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how to eliminate dry wall dust
Old 05-18-2016, 10:31 PM   #1
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how to eliminate dry wall dust

Has anyone done/planning on doing any home renovations before baby arrives? Specifically drywall? We are planning on tearing down 2 walls, the living room and master bedroom to put up new drywall. I'm only concerned about breathing in the drywall dust and then having left over drywall dust everywhere. Should I be less worried? Does anyone have any advice on how to keep the drywall dust contained? or should i handover this to any cleaning services.
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Old 05-18-2016, 10:59 PM   #2
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Painter's plastic draped/taped on the doorways, fan blowing out a window in the worked on room. Shop vac.
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Old 05-19-2016, 12:29 AM   #3
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Painter's plastic draped/taped on the doorways, fan blowing out a window in the worked on room. Shop vac.
+1, then damp mop the floor and wipe any furniture in the room with a damp cloth. Luckily gypsum dust is not particularly dangerous to breathe, unless you've got asthma or something like that.
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Old 05-19-2016, 02:00 AM   #4
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Don't open all the windows in the house. I know someone who did that and although the work was just in the kitchen, the dust went everywhere, even upstairs and in closets.
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Old 05-19-2016, 05:07 AM   #5
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Painter's plastic draped/taped on the doorways, fan blowing out a window in the worked on room. Shop vac.

This is probably best. We used a shop vac with a long "pool hose" on it to vacuum the dust, with the canister outside and the hose running into the house. It helped, because the dust is really, really fine.
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Old 05-19-2016, 05:38 AM   #6
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I did the same as Sarah but put the long hose on the exhaust running outside. Worked pretty well.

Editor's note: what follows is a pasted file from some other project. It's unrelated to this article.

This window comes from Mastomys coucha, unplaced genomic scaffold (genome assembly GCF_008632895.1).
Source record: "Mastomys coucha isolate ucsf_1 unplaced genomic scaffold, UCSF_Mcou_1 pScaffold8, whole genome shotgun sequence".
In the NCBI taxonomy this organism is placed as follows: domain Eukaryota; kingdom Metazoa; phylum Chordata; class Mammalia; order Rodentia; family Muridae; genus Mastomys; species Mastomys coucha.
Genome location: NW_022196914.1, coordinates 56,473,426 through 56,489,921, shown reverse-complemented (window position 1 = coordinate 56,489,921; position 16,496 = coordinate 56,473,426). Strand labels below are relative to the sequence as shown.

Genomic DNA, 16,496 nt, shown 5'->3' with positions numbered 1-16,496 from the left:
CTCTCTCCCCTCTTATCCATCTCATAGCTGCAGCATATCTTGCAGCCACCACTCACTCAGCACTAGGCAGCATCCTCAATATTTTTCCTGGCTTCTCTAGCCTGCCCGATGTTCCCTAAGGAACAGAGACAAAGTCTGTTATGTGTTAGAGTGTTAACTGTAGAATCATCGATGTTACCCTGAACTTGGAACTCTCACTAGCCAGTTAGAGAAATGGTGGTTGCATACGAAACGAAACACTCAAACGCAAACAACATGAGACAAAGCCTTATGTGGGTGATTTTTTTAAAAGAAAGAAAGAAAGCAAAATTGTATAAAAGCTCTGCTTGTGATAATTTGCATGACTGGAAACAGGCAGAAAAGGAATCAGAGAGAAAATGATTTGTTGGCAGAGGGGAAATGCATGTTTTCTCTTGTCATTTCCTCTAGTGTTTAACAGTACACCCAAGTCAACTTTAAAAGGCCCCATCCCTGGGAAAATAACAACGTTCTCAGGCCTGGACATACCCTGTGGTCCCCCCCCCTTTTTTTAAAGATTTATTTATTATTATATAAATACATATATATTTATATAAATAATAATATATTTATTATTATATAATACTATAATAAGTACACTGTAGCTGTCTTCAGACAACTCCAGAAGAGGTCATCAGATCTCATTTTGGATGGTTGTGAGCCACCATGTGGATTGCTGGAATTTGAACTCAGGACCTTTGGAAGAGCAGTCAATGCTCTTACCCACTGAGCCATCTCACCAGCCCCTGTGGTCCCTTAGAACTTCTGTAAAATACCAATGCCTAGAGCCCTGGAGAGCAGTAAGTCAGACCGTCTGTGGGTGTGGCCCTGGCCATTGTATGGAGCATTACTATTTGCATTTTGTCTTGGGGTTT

But you will still have to wipe everything down with a damp sponge after. Definitely seal up the doorways going to other parts of the house.
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Old 05-19-2016, 05:52 AM   #7
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Turn off your A/C and cover all vents with plastic to keep the dust from circulating through the house.


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Old 05-19-2016, 06:16 AM   #8
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I have not used one, but there are kits available that pull the drywall dust through a bucket with water in it to separate out the dust in conjunction with a wet vacuum.

http://www.sandkleen.com/products.htm
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Old 05-19-2016, 08:51 AM   #9
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Cleaning service? Just use a shop vac and suck the powder up. Cleanup is part of any construction job, and sheet rock dust is easily dealt with. I use the vacuum often to stay on top of the job-before it gets to be a burden. That way, it stays out of the rest of the house.
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Old 05-19-2016, 11:00 AM   #10
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Also, only wet sand/sponge the joint compound.
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Old 05-19-2016, 12:55 PM   #11
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Would also help having one or more air purifiers running. I just a purifier near a cat litter box that has dust kicking up. Makes a big difference.
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Old 05-19-2016, 01:04 PM   #12
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Also, only wet sand/sponge the joint compound.
This. Makes a big difference. Results in a superior finish too.
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Old 05-19-2016, 01:18 PM   #13
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Also, only wet sand/sponge the joint compound.
+2

The few times I had to mess with drywall, this was my method. Still get some dust, but is minimal.
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Use a sponge
Old 05-19-2016, 01:57 PM   #14
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Use a sponge

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Also, only wet sand/sponge the joint compound.